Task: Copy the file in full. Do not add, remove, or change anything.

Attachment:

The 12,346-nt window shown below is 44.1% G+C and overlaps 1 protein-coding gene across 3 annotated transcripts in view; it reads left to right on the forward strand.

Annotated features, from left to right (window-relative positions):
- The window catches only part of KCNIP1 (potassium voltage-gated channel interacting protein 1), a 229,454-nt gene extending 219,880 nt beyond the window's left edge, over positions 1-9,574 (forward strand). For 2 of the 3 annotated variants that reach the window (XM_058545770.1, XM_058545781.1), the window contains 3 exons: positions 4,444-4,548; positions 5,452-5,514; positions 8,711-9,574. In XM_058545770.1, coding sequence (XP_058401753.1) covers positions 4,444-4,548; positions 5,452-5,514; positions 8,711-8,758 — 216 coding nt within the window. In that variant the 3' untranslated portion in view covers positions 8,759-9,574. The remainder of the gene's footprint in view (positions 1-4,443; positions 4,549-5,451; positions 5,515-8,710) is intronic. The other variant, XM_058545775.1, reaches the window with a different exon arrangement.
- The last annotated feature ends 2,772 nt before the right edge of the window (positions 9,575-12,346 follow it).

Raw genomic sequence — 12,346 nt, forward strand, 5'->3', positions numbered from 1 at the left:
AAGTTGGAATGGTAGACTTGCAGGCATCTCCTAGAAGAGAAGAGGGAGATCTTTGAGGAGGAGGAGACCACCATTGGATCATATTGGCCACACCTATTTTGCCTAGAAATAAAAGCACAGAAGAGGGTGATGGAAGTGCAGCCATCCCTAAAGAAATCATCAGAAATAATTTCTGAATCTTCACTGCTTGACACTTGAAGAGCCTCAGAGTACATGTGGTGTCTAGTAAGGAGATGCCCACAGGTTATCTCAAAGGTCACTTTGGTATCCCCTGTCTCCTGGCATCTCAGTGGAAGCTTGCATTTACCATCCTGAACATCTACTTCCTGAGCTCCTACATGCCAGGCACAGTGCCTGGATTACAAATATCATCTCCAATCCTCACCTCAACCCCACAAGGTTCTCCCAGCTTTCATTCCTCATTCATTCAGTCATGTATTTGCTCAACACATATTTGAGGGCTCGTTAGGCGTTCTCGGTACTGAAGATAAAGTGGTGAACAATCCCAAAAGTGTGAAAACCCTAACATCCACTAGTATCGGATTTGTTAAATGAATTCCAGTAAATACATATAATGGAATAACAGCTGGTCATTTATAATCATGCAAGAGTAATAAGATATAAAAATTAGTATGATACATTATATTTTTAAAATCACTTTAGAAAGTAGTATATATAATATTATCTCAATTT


The 12,346-nt window shown below is 44.1% G+C and overlaps 1 protein-coding gene across 3 annotated transcripts in view; it reads left to right on the forward strand.

Annotated features, from left to right (window-relative positions):
- The window catches only part of KCNIP1 (potassium voltage-gated channel interacting protein 1), a 229,454-nt gene extending 219,880 nt beyond the window's left edge, over positions 1-9,574 (forward strand). For 2 of the 3 annotated variants that reach the window (XM_058545770.1, XM_058545781.1), the window contains 3 exons: positions 4,444-4,548; positions 5,452-5,514; positions 8,711-9,574. In XM_058545770.1, coding sequence (XP_058401753.1) covers positions 4,444-4,548; positions 5,452-5,514; positions 8,711-8,758 — 216 coding nt within the window. In that variant the 3' untranslated portion in view covers positions 8,759-9,574. The remainder of the gene's footprint in view (positions 1-4,443; positions 4,549-5,451; positions 5,515-8,710) is intronic. The other variant, XM_058545775.1, reaches the window with a different exon arrangement.
- The last annotated feature ends 2,772 nt before the right edge of the window (positions 9,575-12,346 follow it).

Raw genomic sequence — 12,346 nt, forward strand, 5'->3', positions numbered from 1 at the left:
AAGTTGGAATGGTAGACTTGCAGGCATCTCCTAGAAGAGAAGAGGGAGATCTTTGAGGAGGAGGAGACCACCATTGGATCATATTGGCCACACCTATTTTGCCTAGAAATAAAAGCACAGAAGAGGGTGATGGAAGTGCAGCCATCCCTAAAGAAATCATCAGAAATAATTTCTGAATCTTCACTGCTTGACACTTGAAGAGCCTCAGAGTACATGTGGTGTCTAGTAAGGAGATGCCCACAGGTTATCTCAAAGGTCACTTTGGTATCCCCTGTCTCCTGGCATCTCAGTGGAAGCTTGCATTTACCATCCTGAACATCTACTTCCTGAGCTCCTACATGCCAGGCACAGTGCCTGGATTACAAATATCATCTCCAATCCTCACCTCAACCCCACAAGGTTCTCCCAGCTTTCATTCCTCATTCATTCAGTCATGTATTTGCTCAACACATATTTGAGGGCTCGTTAGGCGTTCTCGGTACTGAAGATAAAGTGGTGAACAATCCCAAAAGTGTGAAAACCCTAACATCCACTAGTATCGGATTTGTTAAATGAATTCCAGTAAATACATATAATGGAATAACAGCTGGTCATTTATAATCATGCAAGAGTAATAAGATATAAAAATTAGTATGATACATTATATTTTTAAAATCACTTTAGAAAGTAGTATATATAATATTATCTCAATTT